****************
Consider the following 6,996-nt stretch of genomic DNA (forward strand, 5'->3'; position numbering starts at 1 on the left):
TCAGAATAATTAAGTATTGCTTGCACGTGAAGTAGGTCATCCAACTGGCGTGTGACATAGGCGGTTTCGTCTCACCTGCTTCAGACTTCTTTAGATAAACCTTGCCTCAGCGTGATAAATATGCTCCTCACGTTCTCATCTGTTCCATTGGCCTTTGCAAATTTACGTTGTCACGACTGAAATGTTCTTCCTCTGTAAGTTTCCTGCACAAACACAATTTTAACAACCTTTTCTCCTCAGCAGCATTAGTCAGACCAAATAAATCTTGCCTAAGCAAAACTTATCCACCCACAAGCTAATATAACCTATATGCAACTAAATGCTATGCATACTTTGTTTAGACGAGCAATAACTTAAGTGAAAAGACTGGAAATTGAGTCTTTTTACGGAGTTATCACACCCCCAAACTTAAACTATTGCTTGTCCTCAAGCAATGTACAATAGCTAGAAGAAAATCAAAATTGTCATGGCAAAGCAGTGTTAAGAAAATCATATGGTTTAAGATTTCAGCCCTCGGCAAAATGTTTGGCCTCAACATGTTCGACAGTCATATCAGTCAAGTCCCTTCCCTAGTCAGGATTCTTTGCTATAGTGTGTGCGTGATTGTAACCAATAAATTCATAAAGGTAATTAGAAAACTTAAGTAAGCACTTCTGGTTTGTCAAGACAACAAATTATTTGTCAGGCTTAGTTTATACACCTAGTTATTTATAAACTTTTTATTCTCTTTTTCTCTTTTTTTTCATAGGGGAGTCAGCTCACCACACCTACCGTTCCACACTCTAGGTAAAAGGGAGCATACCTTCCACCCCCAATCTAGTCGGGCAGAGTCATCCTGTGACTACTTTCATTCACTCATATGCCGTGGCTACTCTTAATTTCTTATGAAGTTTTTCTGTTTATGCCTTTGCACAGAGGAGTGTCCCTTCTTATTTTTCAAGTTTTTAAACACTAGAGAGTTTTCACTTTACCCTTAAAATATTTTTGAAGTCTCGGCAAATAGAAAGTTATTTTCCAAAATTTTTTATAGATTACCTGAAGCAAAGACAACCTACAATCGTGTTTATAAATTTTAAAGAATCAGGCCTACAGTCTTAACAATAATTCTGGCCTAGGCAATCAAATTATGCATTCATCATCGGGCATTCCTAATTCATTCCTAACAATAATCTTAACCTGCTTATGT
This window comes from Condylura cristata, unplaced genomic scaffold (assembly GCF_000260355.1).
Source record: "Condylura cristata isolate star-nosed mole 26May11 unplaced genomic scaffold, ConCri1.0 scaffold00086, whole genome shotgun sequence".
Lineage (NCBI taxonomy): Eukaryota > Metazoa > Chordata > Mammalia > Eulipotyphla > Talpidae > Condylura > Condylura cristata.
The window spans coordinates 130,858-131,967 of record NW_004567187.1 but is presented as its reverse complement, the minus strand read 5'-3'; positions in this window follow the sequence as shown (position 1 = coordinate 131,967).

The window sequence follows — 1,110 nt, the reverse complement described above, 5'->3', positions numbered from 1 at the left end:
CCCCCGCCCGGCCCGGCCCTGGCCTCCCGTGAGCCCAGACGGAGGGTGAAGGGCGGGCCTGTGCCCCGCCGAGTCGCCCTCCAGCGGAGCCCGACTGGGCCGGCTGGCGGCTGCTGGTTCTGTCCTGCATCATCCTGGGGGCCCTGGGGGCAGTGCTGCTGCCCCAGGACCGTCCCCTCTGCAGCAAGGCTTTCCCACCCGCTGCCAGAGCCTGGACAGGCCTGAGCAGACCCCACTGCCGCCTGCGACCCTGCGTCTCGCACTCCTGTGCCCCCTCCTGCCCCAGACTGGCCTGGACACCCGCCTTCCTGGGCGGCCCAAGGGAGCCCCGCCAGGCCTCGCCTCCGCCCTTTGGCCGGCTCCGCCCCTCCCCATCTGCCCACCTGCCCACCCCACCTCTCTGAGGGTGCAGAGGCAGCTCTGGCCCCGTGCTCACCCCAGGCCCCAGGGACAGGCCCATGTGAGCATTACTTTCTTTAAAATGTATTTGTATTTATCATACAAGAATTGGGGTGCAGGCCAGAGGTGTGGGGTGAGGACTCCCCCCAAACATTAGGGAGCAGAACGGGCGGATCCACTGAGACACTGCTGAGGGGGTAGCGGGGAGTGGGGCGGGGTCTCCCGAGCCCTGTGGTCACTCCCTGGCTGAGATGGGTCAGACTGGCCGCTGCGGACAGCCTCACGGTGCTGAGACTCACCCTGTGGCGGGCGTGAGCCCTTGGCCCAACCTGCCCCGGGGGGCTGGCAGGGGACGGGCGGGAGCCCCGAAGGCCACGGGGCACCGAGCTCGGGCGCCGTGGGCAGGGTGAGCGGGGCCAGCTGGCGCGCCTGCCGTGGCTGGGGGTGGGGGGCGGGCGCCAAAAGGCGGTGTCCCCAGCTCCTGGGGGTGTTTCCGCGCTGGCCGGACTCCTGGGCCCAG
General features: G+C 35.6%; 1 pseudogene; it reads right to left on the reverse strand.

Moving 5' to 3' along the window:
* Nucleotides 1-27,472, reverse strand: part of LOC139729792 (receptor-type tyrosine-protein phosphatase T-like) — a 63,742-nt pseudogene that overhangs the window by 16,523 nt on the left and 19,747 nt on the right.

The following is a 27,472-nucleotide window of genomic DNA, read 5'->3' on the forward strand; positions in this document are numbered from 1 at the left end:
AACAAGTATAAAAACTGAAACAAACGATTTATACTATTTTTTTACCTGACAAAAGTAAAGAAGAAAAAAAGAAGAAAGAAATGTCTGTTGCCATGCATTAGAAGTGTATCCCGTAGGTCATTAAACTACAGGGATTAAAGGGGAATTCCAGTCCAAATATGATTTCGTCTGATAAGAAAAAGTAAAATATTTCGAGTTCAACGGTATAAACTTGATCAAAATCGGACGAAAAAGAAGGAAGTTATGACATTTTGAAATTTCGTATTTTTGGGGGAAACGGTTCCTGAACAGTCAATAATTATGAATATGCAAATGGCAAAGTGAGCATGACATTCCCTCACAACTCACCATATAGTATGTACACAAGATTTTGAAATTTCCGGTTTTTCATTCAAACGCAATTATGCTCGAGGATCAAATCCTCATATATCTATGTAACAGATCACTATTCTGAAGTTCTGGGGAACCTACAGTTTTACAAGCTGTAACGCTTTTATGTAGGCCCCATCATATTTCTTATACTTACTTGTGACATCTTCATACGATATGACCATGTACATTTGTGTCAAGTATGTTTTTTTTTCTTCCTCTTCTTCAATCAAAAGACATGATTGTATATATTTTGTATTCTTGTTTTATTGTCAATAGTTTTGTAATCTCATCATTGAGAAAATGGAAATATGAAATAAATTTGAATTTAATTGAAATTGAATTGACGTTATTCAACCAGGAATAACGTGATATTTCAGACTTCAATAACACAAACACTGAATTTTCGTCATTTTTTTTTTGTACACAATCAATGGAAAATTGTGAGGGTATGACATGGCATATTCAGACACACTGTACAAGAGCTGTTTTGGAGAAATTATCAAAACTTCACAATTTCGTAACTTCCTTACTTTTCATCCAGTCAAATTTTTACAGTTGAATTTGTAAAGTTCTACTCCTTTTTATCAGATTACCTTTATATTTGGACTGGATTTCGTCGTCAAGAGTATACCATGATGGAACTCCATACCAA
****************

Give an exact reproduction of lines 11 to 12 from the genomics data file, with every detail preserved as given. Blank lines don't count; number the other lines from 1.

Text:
* Nucleotides 1-27,472, reverse strand: part of LOC139729792 (receptor-type tyrosine-protein phosphatase T-like) — a 63,742-nt pseudogene that overhangs the window by 16,523 nt on the left and 19,747 nt on the right.

The following is a 27,472-nucleotide window of genomic DNA, read 5'->3' on the forward strand; positions in this document are numbered from 1 at the left end: